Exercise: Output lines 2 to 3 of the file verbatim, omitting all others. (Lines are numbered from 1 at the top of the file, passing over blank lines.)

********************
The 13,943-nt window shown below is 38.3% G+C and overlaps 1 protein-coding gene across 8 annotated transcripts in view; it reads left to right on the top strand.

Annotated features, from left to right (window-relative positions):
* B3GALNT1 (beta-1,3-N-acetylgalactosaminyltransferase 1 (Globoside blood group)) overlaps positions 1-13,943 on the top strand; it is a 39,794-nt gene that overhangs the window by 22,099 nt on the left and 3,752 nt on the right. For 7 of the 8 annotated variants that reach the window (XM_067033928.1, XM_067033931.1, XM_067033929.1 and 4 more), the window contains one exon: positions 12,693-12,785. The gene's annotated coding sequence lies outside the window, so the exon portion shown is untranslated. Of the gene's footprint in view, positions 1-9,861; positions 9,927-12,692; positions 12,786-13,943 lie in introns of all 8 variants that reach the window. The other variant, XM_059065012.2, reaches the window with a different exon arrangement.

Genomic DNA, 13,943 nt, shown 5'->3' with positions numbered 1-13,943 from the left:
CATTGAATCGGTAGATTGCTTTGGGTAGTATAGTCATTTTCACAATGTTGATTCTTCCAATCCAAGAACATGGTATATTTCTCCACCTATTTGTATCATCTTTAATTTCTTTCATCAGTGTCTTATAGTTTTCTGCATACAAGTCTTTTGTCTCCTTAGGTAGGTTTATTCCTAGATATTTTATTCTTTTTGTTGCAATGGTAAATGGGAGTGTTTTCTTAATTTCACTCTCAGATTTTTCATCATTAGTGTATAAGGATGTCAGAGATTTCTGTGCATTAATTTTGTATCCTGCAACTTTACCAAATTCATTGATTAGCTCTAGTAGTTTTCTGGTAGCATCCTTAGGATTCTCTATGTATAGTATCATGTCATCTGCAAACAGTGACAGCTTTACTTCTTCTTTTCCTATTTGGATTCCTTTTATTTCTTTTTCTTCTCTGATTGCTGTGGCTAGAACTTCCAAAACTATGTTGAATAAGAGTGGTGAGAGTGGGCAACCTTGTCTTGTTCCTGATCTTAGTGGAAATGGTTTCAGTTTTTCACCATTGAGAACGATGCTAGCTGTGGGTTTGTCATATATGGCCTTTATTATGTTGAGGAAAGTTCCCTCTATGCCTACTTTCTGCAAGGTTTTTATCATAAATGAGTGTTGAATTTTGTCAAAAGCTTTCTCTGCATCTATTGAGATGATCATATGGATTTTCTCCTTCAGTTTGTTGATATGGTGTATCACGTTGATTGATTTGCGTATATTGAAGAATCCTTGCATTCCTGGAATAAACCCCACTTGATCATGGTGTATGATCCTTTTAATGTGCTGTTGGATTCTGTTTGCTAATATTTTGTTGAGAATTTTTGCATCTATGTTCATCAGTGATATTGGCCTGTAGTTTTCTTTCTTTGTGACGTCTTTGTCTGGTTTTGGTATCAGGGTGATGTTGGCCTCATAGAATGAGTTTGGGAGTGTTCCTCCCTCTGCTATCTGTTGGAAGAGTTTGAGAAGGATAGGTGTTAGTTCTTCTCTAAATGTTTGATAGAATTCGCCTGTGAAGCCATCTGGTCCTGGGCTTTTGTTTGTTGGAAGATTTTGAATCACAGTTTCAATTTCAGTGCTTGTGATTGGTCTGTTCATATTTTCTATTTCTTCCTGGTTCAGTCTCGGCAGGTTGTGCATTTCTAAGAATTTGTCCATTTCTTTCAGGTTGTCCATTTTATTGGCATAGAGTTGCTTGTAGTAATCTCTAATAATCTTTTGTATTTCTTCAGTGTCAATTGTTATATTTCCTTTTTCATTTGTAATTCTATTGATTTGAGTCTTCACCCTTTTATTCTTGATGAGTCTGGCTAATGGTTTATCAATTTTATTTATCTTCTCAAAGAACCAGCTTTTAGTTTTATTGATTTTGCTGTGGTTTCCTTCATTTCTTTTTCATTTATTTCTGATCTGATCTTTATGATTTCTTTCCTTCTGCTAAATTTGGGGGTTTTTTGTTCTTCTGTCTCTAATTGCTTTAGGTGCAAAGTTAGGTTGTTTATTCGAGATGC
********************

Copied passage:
Annotated features, from left to right (window-relative positions):
* B3GALNT1 (beta-1,3-N-acetylgalactosaminyltransferase 1 (Globoside blood group)) overlaps positions 1-13,943 on the top strand; it is a 39,794-nt gene that overhangs the window by 22,099 nt on the left and 3,752 nt on the right. For 7 of the 8 annotated variants that reach the window (XM_067033928.1, XM_067033931.1, XM_067033929.1 and 4 more), the window contains one exon: positions 12,693-12,785. The gene's annotated coding sequence lies outside the window, so the exon portion shown is untranslated. Of the gene's footprint in view, positions 1-9,861; positions 9,927-12,692; positions 12,786-13,943 lie in introns of all 8 variants that reach the window. The other variant, XM_059065012.2, reaches the window with a different exon arrangement.